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Jamanda
Downsizer Moderator


Joined: 22 Oct 2006
Posts: 34903
Location: Devon
PostPosted: Sun Aug 06, 17 10:46 pm    Post subject:  Reply with quote    

Thank you.

Now how about this thing?




Jamanda
Downsizer Moderator


Joined: 22 Oct 2006
Posts: 34903
Location: Devon
PostPosted: Sun Aug 06, 17 10:48 pm    Post subject: Reply with quote    

I can't even place that in a phlyum!

buzzy



Joined: 04 Jan 2011
Posts: 3279
Location: In a small wood on the edge of the Huntingdonshire Wolds
PostPosted: Sun Aug 06, 17 10:57 pm    Post subject: Reply with quote    

Looks as if it's on a piece of seaweed, in which case I think it's an early stage of Goose Barnacle. Don't know enough about them to give a species name, I'm afraid.

Henry

Mistress Rose



Joined: 21 Jul 2011
Posts: 9535

PostPosted: Mon Aug 07, 17 7:26 am    Post subject: Reply with quote    

Is it the brown tail that can infest hawthorn and completely denude the plant? We sometimes have outbreaks of it round here.

buzzy



Joined: 04 Jan 2011
Posts: 3279
Location: In a small wood on the edge of the Huntingdonshire Wolds
PostPosted: Mon Aug 07, 17 7:44 am    Post subject: Reply with quote    

Mistress Rose wrote:
Is it the brown tail that can infest hawthorn and completely denude the plant? We sometimes have outbreaks of it round here.


I'm fairly sure that's the one. Don't get too near big infestations - if you happen to be sensitive (and sometimes even if you are not) it can be really nasty. Or so I read. I was looking at a big cluster a few weeks ago and I'm still here.

Henry

Mistress Rose



Joined: 21 Jul 2011
Posts: 9535

PostPosted: Tue Jan 16, 18 7:35 am    Post subject: Reply with quote    

Another one for you Buzzy, but not an insect. Yesterday we saw a greater spotted woodpecker on our nut feeder. Strange as it is nowhere near any woods, nearest about 1/2 mile or more away.

sgt.colon



Joined: 27 Jul 2009
Posts: 5992
Location: Just south of north.
PostPosted: Tue Jan 16, 18 10:52 am    Post subject: Reply with quote    

MR, are those the red and black ones? If so we had one on our nuts a few years ago and we have no woodland anywhere near us.

buzzy



Joined: 04 Jan 2011
Posts: 3279
Location: In a small wood on the edge of the Huntingdonshire Wolds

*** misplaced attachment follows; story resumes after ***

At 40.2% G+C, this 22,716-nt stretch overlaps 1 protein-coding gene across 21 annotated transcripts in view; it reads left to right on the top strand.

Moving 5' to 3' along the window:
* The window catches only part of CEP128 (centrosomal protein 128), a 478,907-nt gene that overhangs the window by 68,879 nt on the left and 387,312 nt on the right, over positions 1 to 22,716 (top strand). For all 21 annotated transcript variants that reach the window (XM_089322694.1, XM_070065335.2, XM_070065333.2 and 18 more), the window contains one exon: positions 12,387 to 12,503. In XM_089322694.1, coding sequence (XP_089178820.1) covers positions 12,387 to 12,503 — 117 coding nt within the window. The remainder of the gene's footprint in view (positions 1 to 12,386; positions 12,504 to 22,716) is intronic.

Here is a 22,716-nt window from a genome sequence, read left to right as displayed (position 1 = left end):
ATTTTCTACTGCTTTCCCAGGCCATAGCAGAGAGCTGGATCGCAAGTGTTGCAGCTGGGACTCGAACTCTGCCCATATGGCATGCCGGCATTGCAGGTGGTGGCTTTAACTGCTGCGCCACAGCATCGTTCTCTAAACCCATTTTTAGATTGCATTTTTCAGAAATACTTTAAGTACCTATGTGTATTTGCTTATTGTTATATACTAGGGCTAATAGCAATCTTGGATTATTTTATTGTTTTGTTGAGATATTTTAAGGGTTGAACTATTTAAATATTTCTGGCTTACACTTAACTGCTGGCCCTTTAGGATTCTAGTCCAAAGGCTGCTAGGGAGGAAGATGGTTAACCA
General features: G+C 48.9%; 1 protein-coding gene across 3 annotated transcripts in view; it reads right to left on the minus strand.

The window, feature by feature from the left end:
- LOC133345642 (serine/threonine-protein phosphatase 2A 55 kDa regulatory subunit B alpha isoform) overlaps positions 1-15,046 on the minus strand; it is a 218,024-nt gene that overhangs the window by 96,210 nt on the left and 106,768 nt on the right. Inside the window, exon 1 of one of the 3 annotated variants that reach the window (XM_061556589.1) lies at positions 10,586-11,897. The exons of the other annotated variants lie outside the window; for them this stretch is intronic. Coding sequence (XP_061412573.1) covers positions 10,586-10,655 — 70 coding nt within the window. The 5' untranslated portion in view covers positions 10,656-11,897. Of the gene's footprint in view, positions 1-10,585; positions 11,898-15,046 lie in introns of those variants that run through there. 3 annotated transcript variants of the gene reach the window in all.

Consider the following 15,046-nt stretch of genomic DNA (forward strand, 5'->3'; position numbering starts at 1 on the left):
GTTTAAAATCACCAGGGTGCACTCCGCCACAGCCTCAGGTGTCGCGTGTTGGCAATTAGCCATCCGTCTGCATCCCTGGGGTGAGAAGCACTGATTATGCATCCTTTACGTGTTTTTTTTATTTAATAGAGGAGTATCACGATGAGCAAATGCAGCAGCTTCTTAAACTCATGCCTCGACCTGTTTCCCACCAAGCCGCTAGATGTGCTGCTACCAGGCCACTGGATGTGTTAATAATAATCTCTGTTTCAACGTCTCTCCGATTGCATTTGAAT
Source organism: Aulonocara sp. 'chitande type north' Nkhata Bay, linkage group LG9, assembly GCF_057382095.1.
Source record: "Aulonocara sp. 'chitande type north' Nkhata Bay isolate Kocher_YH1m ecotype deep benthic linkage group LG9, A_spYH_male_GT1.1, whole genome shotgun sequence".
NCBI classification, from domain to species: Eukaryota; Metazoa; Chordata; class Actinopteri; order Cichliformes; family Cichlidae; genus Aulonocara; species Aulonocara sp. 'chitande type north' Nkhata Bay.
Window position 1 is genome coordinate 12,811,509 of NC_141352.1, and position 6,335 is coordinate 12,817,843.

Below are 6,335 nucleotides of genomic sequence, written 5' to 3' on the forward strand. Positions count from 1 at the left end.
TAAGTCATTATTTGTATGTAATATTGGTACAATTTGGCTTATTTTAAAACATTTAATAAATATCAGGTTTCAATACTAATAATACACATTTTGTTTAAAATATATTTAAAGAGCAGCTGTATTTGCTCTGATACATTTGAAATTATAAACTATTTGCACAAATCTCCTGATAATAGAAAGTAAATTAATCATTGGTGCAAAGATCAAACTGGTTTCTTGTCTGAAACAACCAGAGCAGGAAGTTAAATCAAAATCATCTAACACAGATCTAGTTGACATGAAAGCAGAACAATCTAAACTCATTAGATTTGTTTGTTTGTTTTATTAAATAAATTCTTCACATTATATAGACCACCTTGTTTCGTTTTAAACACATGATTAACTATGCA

PostPosted: Wed Jan 17, 18 12:15 am    Post subject: Reply with quote    

I guess Great Spotted Woodpeckers will travel as far as they need to get food, especially in the winter. My 'go to' ornithologist friend has a great dislike of them, so I daren't risk asking her for more info, but I'll see what I can find from the other birdy people I know.

We have had two different females, and at least one male visiting our peanut feeders in the past week. Quite a lot of drumming going on as well.

SC, yes, black and white mainly with red bits here and there (depending on age and sex).

Henry

Mistress Rose



Joined: 21 Jul 2011
Posts: 9535

PostPosted: Wed Jan 17, 18 8:15 am    Post subject: Reply with quote    

Thanks Buzzy, I know lesser spotted have been seen on bird feeders near our woods, so we think they probably live mainly in the woods, although we have never seen them, but didn't think greater would be on them. We hear them a lot in the woods, and sometimes see them. They mainly feed on insects, so didn't even know they would eat nuts.

gz



Joined: 23 Jan 2009
Posts: 6176
Location: Ayrshire, Scotland
PostPosted: Fri Mar 02, 18 9:48 pm    Post subject: Reply with quote    

Whose home would this be/have been?
halfway down the blogpost (image just too big to post )

https://gzandco.blogspot.co.uk/2018/03/beauty-spoiled.html

buzzy



Joined: 04 Jan 2011
Posts: 3279
Location: In a small wood on the edge of the Huntingdonshire Wolds
PostPosted: Fri Mar 02, 18 10:35 pm    Post subject: Reply with quote    

I think this would probably belong to a Wren (Troglodytes troglodytes) (which, despite the scientific name are not really cave dwellers! )

Henry

buzzy



Joined: 04 Jan 2011
Posts: 3279
Location: In a small wood on the edge of the Huntingdonshire Wolds
PostPosted: Fri Mar 02, 18 10:41 pm    Post subject: Reply with quote    

If it was very close to running water (bank of a stream for example) it might have belonged to a Dipper (Cinclus cinclus). Any estimate possible of the diameter of the hole?

Henry

gz



Joined: 23 Jan 2009
Posts: 6176
Location: Ayrshire, Scotland
PostPosted: Fri Mar 02, 18 10:51 pm    Post subject: Reply with quote    

inch and a quarter?
There are wrens about. Its probably too high above the river and too near the road for a dipper.
Pirate thought a field mouse. I prefer wren.

It is four foot from the ground, by an old doorway in the mill, about four foot from the road.

buzzy



Joined: 04 Jan 2011
Posts: 3279
Location: In a small wood on the edge of the Huntingdonshire Wolds
PostPosted: Sat Mar 03, 18 12:48 am    Post subject: Reply with quote    

gz wrote:
inch and a quarter?
There are wrens about. Its probably too high above the river and too near the road for a dipper.
Pirate thought a field mouse. I prefer wren.

It is four foot from the ground, by an old doorway in the mill, about four foot from the road.


Sorry Pirate, but I don't think mice are that neat and would not have their front door in the middle!

I think Dippers always build very close to running water, so I'll stay with my original guess of Wren.

Henry

Mistress Rose



Joined: 21 Jul 2011
Posts: 9535

PostPosted: Sat Mar 03, 18 8:24 am    Post subject: Reply with quote    

I would think wren too. We have one built in an angle in the scaffold poles that holds up our log store. It is tucked into the odd bit of plastic tarp that we pad the poles with to stop them rubbing on the cover.

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